Learning to Love the Don’t Know by observing yourself
How to have fun in the playground of uncertainty.
September’s light and colour flags the changing seasons, and it’s the time of year when people talk about where they’ve been on holiday. I chose to devote mine to my personal development at a meditation retreat. Holidays are precious opportunities to invest in myself and understand what I need to do, to be a better leader. I believe all leaders owe it to themselves and the people around them to self-reflect and invest in regular “all about me” moments.
Of course, it was the worst possible moment to take time out of the business because there’s so much happening. Heading off on a meditation trip may have appeared selfish but it took courage. My leadership team are more than capable of holding the fort (which they did beautifully). Indeed my job as CEO is to ensure the business thrives without me, as I’m not indispensable, so this was the ideal opportunity to leave my phone at home and test my contingency plan. (Question — do you have a contingency plan?)
The retreat was a seminar to learn “Vipassana”, an ancient Indian meditation technique that translates as “to see reality as it is” and I chose it for two reasons. Firstly, everything I’d heard suggested the emotional learning journey was similar to our Leadership in Management course so I wanted to experience it first-hand. Secondly, I was interested in where it would take me.
“Vipassana is the process of self-purification by self-observation. One begins by observing the natural breath to concentrate the mind. With a sharpened awareness one proceeds to observe the changing nature of body and mind and experiences the universal truths of impermanence, suffering and egolessness.”
It may sound a bit extreme for some but believe me it’s one of the most personally rewarding experiences I’ve ever had. And I’ve picked out two powerful reminders, for leaders like me.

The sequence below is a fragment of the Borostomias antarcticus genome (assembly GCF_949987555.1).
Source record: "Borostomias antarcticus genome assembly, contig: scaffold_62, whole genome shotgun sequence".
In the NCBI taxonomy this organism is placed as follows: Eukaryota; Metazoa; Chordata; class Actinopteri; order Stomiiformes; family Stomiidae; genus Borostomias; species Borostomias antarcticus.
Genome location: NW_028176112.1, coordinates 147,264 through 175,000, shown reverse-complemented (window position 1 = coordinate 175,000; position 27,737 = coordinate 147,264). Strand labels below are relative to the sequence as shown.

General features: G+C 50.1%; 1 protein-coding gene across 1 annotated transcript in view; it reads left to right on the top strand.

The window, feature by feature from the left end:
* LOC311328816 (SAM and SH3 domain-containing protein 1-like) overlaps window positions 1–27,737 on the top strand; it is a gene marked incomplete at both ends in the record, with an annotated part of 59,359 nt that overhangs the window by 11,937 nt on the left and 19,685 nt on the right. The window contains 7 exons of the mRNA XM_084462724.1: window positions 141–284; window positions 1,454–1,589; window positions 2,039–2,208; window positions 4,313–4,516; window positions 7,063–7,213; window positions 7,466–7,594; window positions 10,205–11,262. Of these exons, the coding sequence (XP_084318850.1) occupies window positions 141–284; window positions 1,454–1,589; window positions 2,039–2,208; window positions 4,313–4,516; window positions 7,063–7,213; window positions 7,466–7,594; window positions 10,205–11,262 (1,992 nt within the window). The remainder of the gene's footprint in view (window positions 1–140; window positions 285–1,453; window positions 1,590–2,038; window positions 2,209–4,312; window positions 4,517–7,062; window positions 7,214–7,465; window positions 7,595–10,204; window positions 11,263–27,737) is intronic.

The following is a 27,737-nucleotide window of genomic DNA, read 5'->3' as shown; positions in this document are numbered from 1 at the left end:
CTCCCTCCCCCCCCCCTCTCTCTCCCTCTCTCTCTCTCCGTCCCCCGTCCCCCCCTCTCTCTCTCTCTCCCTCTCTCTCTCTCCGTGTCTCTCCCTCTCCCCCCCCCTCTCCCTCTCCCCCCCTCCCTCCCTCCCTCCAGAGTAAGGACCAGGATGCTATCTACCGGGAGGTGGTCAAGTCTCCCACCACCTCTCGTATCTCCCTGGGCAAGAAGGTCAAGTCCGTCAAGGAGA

First accept uncertainty and impermanence. This is the beauty of a universal law of nature which brings eastern and western philosophies together: when “surrender to impermanence” meets VUCA. Indeed, while it feels natural to want to build a business to last forever, we must recognise that businesses are vehicles designed to meet needs. They have a natural lifespan that’s getting shorter as markets evolve and Moore’s law accelerates innovation.
In 2012 Professor Richard Foster from Yale published a study that proved the lifespan of a company listed in the S&P 500 index of leading US companies has decreased by more than 50 years in the last century to 15 years. That timespan was revised to 10 years in 2015 by scientists at the Santa Fe Institute.
So, as soon as we accept that our business idea has around a decade to succeed before it’s acquired, merged or discarded we can progress with purpose and energy. Impermanence is the norm.
As CEO of a leadership development business, I couldn’t possibly invite leaders to join our CEO peer-group and appreciate how they want to develop their people if I don’t develop myself and my team.
There’s a simple truth here that leaders need to experience the development they believe their teams need. Not simply to know what to expect, but to stretch themselves.
I’ve always invested my own time and money in my development to get better at what I do. As leaders gather more insight and wisdom they need to understand how to use this effectively and shift their approach. I have a coach, and over the years the different methods I’ve experienced have helped me write my own user guide. Some of my traits I will never be able to change, but as long as I’m aware of them, I can organise myself accordingly, plan around them, and make decisions which will not put me on the back foot.
I take care of my own personal development because I believe that many of the world’s challenges can be boiled down to personal, individual issues. And on a business level, now I’m in a role where I can have a significant effect on the lives of those around me, it’s crucial I’m not a toxic boss because I can’t handle my insecurities. Only I can sort me out.
So, what did my ten days of silence remind me? By accepting impermanence and understanding oneself better, we can all enjoy the fact that we will never get “there”, the place we know that’s safe. We can stop worrying about whether what we’re doing is accurate, relevant and up to date.
So good thing we love constantly reviewing ourselves and the world: uncertainty is our playground.
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